The whole cast is top-notch, with Davis and McKenzie anchoring the film. A young cast can often make or break a film, so for a movie that spends more time with them than I would’ve thought, the two deserve heaps of credit. Davis has the task of generating humor throughout the film, and he does so without ever acting twee or cutesy like many children in comedic tend to do. McKenzie shines as Elsa, who uses confidence and charm to mask her underlying fears. Even at her most aggressive, there’s always a slight tell that conveys the knowledge that she could have to face death at any moment.
The rest of the cast plays to their strengths admirably as well. As Jojo’s mother, Scarlett Johansson adds sincerity to a role that could otherwise seem overly fanciful. As mentioned before, Rebel Wilson and Stephen Merchant provide a lot of laughs in two of the more villainous roles. Sam Rockwell plays a disillusioned German captain, a smaller yet strangely complex role that benefits from having a heavyweight actor. Interestingly, Waititi’s Hitler proves one of the weaker links, which only shows how strong the rest of the cast is.
Perhaps Waititi knows this, as Imaginary Adolf only shows up now and again when needed to provide a look into Jojo’s inner psyche. As a director, Waititi flourishes. He has a finger on the pulse of the film’s tone and gracefully navigates through comedy, tragedy, and everything in between. The cinematography by Mihai Malaimare Jr. is top-notch, as he researched restored photos of the setting in color in preparation.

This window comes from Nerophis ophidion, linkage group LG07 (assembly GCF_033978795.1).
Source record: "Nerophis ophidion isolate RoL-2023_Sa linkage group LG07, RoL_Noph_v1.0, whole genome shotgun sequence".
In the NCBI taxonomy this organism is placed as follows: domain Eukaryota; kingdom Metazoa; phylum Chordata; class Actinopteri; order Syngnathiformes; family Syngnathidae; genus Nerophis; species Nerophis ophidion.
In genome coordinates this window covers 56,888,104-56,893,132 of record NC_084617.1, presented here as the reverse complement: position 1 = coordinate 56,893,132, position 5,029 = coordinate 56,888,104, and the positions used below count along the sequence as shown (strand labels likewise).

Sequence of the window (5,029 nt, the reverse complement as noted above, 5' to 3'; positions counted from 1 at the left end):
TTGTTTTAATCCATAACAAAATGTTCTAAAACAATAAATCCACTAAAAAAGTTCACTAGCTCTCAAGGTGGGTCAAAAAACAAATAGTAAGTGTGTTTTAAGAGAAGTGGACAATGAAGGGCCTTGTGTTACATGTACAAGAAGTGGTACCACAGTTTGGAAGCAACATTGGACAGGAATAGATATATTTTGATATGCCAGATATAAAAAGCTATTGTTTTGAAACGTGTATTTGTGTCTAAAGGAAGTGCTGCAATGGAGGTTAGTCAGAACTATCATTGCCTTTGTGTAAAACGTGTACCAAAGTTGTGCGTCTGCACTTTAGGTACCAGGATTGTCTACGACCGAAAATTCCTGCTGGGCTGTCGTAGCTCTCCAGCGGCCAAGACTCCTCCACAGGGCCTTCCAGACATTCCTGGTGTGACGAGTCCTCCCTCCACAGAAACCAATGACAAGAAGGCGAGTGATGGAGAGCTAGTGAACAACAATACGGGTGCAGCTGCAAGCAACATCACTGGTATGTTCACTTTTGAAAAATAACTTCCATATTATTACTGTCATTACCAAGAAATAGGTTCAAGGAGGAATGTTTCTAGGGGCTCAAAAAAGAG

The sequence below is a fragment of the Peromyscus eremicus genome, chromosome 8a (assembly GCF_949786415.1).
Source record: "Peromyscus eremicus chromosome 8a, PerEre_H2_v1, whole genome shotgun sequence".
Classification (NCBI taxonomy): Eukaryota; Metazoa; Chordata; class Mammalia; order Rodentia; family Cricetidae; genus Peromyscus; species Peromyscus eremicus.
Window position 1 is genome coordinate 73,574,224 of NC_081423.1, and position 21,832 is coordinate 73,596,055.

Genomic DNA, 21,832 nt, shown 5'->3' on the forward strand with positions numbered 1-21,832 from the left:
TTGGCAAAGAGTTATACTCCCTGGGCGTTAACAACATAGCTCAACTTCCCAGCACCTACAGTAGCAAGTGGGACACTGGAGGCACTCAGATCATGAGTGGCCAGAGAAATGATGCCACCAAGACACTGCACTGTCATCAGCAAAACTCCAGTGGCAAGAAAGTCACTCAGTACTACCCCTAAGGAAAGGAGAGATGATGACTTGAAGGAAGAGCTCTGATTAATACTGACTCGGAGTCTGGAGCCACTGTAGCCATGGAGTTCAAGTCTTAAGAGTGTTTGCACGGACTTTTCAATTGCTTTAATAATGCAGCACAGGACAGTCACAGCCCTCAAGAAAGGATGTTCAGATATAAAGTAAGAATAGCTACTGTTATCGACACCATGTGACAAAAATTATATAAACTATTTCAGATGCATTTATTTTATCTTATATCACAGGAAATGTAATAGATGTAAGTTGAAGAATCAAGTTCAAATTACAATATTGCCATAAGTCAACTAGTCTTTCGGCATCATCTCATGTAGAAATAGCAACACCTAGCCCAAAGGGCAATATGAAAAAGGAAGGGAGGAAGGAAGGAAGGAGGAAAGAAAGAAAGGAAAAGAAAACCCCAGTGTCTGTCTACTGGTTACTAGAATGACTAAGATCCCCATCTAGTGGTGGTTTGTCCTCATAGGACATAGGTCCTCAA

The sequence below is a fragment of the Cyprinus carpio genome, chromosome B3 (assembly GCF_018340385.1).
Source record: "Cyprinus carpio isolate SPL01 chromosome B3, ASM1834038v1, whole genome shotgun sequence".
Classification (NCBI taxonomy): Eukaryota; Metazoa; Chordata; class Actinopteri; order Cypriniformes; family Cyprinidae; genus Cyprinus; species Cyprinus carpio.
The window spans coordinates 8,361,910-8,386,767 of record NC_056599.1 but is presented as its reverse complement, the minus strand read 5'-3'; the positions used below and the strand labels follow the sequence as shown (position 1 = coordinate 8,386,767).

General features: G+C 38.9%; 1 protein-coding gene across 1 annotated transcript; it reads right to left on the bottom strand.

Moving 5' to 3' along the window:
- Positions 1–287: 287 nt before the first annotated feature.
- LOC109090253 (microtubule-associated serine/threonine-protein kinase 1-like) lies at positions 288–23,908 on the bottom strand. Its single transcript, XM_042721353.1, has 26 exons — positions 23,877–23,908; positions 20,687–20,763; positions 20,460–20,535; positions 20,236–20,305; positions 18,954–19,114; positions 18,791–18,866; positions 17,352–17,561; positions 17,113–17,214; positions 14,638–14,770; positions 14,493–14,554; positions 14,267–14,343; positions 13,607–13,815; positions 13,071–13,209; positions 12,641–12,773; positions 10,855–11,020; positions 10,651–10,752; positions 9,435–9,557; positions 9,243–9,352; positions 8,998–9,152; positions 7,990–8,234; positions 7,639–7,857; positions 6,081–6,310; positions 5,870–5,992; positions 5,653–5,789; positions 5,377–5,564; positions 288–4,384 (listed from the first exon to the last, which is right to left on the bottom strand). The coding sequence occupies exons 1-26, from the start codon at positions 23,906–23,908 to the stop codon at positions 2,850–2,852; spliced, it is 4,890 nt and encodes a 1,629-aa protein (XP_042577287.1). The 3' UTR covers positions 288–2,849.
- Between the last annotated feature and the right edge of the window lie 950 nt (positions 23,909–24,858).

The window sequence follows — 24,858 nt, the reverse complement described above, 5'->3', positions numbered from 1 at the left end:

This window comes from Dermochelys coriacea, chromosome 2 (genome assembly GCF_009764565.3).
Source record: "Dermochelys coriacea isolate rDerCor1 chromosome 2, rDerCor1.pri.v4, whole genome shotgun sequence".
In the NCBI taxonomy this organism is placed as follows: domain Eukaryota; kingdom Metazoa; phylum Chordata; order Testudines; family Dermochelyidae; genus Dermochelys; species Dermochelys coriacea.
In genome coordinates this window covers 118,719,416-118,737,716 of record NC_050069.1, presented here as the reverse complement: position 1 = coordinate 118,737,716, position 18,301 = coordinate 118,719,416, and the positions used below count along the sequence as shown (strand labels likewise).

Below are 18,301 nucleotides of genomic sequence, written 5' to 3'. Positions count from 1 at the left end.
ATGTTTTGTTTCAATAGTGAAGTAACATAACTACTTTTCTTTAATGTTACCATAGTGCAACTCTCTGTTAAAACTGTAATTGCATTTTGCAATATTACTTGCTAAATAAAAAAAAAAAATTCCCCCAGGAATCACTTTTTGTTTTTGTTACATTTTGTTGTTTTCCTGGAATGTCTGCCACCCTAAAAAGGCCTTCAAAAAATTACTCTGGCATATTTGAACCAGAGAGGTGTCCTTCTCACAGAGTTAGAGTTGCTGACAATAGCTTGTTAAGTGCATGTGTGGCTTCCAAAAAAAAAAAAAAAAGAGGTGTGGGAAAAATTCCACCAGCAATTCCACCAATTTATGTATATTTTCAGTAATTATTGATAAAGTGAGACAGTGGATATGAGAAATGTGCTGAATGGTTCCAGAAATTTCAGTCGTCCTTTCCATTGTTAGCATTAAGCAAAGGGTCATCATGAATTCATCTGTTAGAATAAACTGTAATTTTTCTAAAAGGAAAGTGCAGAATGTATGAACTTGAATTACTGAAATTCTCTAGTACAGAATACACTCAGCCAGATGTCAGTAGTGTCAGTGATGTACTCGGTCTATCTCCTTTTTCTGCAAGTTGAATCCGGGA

The small-town Germany of the film isn’t one of austere browns and grays, but rather one with an expressive color palette. Aside from being more closer to reality, the color palette also highlights how the world looks through the eyes of our imaginative child protagonist. Much of the film takes place in Jojo’s house, understandable since Elsa can’t leave, so it’s a testament to the production team that the house itself has much character, with each room having a different hue and theme to it.
Jojo Rabbit successfully balances irreverent humor alongside poignant dramatic moments, and most importantly, does so with heart. Waititi knows the difference between punching up and punching down. Yes, there are bits that would seem harsh taken out of context, but they are always provided with so much thought and care surrounding them that they consistently hit their mark. All of the characters, even the wackier ones, feel like real people, albeit real people placed in ridiculous times and circumstances. It’s here that the film showcases the absurdity of blind idealism and prevalent hatred, providing an especially relevant and timely message.
Jojo Rabbit isn’t out to provide the be-all-end-all satirical take-down of the Third Reich, rather it sets out to show how children can be taught to love or to hate through the world around them, and in that regard, the film succeeds with flying colors.
‘Jojo Rabbit’ successfully conveys the effects that abhorrent societies have on imaginative children. The film resists the urge to make everything into a joke while providing emotional depth, but doesn’t sacrifice big laughs at the expense of dramatic resonance. It’s a hard line to balance on, but ‘Jojo Rabbit’ hops along it with grace.
- Jojo Rabbit